I voted yes. Poetry can help increase one's comprehension of literature. When reading poetry, you're forced to comprehend certain aspects of it, and when you read poetry often, it becomes second nature. This is in my humble student's opinion, though.
I must confess, I've never read any complete volume of poetry. I don't really like poetry. I don't know why, but it's just not interesting. I never quite understand it, and if I do, I have to think about it really hard.
I thought that was the idea of poetry from an educational perspective- it makes you think. I quite like Ezra Pound's definition of it as language charged to the utmost with meaning, even if his oeuvre was largely unreadable tosh. ;-)
I think that your Ezra Pound quote, tdol, explains why I, not mention most school kids, don't have this affection for peotry. Poets try to cram too much meaning into one poem. They try to tell you one emotion they're feeling, but they try to tell you every emotion after that. Plus they're much too loquacious. Just say it. Don't beat around the bush with words, and make it seem too complicated. Though it can be beautiful when done right.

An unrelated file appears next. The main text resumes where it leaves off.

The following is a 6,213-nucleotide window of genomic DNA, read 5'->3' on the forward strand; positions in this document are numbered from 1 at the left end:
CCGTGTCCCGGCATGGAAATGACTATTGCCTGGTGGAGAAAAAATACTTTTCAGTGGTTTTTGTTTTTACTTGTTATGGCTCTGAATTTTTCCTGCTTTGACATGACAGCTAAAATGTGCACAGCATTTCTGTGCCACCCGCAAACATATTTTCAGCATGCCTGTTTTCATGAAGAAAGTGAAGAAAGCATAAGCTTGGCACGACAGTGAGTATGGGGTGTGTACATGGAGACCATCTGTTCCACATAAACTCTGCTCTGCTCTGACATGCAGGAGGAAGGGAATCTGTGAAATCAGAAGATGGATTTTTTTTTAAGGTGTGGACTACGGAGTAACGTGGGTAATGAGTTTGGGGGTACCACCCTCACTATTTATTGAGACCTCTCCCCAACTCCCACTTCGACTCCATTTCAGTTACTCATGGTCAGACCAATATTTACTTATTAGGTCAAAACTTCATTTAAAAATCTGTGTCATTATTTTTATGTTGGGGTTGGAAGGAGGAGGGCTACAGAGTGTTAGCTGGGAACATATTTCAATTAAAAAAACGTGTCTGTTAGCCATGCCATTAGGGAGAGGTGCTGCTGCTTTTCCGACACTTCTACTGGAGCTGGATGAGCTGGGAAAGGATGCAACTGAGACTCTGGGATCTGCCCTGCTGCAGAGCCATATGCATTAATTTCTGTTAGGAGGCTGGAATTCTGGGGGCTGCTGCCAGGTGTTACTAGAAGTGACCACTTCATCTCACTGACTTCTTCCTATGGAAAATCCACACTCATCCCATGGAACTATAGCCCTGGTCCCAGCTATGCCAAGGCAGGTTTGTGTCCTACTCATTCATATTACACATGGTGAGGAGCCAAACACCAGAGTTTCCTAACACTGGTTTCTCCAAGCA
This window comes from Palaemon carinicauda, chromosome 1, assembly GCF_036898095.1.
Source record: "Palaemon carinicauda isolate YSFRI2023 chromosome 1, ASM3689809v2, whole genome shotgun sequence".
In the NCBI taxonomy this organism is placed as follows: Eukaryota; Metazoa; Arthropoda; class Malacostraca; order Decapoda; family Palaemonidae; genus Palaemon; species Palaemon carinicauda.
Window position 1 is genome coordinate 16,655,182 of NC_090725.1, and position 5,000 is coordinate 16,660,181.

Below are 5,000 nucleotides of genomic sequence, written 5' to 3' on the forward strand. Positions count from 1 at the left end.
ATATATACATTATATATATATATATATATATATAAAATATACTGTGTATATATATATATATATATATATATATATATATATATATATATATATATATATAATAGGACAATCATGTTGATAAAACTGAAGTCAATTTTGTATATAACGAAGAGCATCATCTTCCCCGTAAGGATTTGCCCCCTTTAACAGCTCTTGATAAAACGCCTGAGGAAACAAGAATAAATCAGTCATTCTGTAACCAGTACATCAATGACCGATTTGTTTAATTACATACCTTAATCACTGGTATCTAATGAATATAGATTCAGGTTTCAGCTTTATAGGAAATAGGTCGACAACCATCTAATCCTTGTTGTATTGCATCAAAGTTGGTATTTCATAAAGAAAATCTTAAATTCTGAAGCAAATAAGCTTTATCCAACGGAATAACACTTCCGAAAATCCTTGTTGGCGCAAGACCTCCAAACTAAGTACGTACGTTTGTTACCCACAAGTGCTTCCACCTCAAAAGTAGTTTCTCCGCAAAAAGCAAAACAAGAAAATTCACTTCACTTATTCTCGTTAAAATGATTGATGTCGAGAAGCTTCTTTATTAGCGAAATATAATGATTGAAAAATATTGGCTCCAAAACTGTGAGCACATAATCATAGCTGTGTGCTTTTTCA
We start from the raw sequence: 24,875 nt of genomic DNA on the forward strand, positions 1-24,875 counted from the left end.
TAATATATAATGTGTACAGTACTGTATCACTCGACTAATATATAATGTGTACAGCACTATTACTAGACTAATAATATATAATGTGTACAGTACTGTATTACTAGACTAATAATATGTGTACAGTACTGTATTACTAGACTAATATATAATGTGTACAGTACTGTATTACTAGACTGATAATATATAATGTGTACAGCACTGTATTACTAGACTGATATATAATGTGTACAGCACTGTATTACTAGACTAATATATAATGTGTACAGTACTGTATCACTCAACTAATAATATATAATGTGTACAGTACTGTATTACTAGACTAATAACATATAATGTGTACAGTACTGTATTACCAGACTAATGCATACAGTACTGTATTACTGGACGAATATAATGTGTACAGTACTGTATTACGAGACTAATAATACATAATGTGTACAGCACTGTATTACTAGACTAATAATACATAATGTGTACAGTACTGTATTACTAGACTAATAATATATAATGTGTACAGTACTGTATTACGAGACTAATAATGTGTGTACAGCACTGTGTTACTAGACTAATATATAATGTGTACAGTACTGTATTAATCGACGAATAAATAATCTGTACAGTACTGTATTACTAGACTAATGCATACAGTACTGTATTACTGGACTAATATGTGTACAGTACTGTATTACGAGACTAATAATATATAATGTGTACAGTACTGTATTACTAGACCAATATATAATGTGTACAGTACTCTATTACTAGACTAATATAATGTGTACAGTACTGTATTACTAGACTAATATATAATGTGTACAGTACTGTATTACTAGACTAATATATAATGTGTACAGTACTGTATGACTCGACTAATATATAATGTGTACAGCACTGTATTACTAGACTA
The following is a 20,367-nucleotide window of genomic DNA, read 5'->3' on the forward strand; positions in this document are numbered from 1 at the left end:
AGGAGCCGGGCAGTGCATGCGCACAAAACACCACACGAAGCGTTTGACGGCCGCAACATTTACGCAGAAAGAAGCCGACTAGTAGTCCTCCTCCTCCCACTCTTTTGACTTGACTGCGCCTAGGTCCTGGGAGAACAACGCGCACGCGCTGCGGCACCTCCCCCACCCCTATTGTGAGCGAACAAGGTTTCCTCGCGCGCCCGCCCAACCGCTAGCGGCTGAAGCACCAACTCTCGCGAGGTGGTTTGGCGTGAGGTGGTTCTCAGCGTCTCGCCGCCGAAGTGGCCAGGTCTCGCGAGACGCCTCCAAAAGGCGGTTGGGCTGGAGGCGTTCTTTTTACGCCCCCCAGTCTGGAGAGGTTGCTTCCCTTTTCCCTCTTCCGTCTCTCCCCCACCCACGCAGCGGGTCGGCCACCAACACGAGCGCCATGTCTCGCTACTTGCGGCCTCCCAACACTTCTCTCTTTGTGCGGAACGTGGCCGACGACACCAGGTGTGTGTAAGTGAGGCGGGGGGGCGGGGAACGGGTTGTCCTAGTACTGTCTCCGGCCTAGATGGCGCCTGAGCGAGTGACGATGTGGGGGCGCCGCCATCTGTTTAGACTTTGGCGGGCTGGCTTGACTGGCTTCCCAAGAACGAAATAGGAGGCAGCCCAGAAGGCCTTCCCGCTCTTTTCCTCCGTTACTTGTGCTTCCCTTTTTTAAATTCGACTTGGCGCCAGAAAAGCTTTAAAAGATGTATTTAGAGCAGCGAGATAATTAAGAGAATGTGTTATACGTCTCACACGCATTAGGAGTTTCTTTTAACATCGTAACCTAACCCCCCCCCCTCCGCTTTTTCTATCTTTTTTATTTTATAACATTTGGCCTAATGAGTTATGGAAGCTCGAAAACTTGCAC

Edit: I was wondering if you could give me a few good authors, and perhaps the names of some volumes that would better help me to understand poetry, or that would just be good to read.
I like Yeats and Larkin. Here's one of Larkin's most famous and quoted poems, but few know more than the first couple of lines:
They fuck you up, your mum and dad.
They may not mean to, but they do.
They fill you with all the faults they had
And add some extra, just for you.
But they were fucked up in their turn
By fools in old-style hats and coats,
Who half the time were soppy-stern
And half at one another’s throats.
Man hands on misery to man.
It deepens like a coastal shelf.
Go out as early as you can,
And don’t have any kids yourself
The most important book I have read on literature, poetry, etc, is CS Lewis' 'A Preface to Paradise Lost' The openind, where he describes what is required to judge something is an unassailable piece of arguing. You can read it without knowing Milton, too. ;-)
CS Lewis is a great author, IMO. I still re-read the Narnia books every couple of years. I'm not religious, but the Screwtape Letters is a classic. His science fiction has its moments and he still found time to be a genuinely great critic. Quite a guy. ;-)
I love C.S. Lewis. I read the Narnia books when I was in like sixth grade, and I've read The Screwtape Letters and The Great Divorce. C.S. Lewis is a wonderful author for the non-secular and secular alike; even his more religious novels. They always contain something that can improve your life, and you don't have to be religious at all to understand it.